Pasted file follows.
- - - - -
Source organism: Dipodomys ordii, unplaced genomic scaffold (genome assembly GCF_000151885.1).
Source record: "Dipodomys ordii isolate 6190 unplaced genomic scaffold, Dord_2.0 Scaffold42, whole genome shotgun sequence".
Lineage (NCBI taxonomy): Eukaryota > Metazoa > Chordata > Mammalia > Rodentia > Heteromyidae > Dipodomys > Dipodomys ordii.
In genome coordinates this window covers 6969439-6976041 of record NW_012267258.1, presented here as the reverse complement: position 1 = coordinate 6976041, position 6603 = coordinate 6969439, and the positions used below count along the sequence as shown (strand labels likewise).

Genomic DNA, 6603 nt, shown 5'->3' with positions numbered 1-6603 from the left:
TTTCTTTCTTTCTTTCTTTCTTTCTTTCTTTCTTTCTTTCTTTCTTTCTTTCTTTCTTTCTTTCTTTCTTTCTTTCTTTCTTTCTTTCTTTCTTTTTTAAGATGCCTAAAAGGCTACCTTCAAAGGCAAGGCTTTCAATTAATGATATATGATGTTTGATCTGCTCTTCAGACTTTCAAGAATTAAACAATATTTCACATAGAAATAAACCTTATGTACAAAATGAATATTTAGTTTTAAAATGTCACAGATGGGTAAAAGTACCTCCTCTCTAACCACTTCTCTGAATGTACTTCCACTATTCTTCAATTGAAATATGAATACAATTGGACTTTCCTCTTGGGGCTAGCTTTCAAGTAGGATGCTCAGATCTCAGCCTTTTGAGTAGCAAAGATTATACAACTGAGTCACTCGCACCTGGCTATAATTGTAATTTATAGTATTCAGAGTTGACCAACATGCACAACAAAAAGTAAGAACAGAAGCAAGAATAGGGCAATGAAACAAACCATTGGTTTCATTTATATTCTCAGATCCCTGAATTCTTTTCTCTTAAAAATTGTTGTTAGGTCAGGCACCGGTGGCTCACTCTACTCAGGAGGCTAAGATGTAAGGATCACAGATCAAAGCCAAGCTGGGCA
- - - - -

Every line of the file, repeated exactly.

Source organism: Dipodomys ordii, unplaced genomic scaffold (genome assembly GCF_000151885.1).
Source record: "Dipodomys ordii isolate 6190 unplaced genomic scaffold, Dord_2.0 Scaffold42, whole genome shotgun sequence".
Lineage (NCBI taxonomy): Eukaryota > Metazoa > Chordata > Mammalia > Rodentia > Heteromyidae > Dipodomys > Dipodomys ordii.
In genome coordinates this window covers 6969439-6976041 of record NW_012267258.1, presented here as the reverse complement: position 1 = coordinate 6976041, position 6603 = coordinate 6969439, and the positions used below count along the sequence as shown (strand labels likewise).

Genomic DNA, 6603 nt, shown 5'->3' with positions numbered 1-6603 from the left:
TTTCTTTCTTTCTTTCTTTCTTTCTTTCTTTCTTTCTTTCTTTCTTTCTTTCTTTCTTTCTTTCTTTCTTTCTTTCTTTCTTTCTTTCTTTCTTTTTTAAGATGCCTAAAAGGCTACCTTCAAAGGCAAGGCTTTCAATTAATGATATATGATGTTTGATCTGCTCTTCAGACTTTCAAGAATTAAACAATATTTCACATAGAAATAAACCTTATGTACAAAATGAATATTTAGTTTTAAAATGTCACAGATGGGTAAAAGTACCTCCTCTCTAACCACTTCTCTGAATGTACTTCCACTATTCTTCAATTGAAATATGAATACAATTGGACTTTCCTCTTGGGGCTAGCTTTCAAGTAGGATGCTCAGATCTCAGCCTTTTGAGTAGCAAAGATTATACAACTGAGTCACTCGCACCTGGCTATAATTGTAATTTATAGTATTCAGAGTTGACCAACATGCACAACAAAAAGTAAGAACAGAAGCAAGAATAGGGCAATGAAACAAACCATTGGTTTCATTTATATTCTCAGATCCCTGAATTCTTTTCTCTTAAAAATTGTTGTTAGGTCAGGCACCGGTGGCTCACTCTACTCAGGAGGCTAAGATGTAAGGATCACAGATCAAAGCCAAGCTGGGCA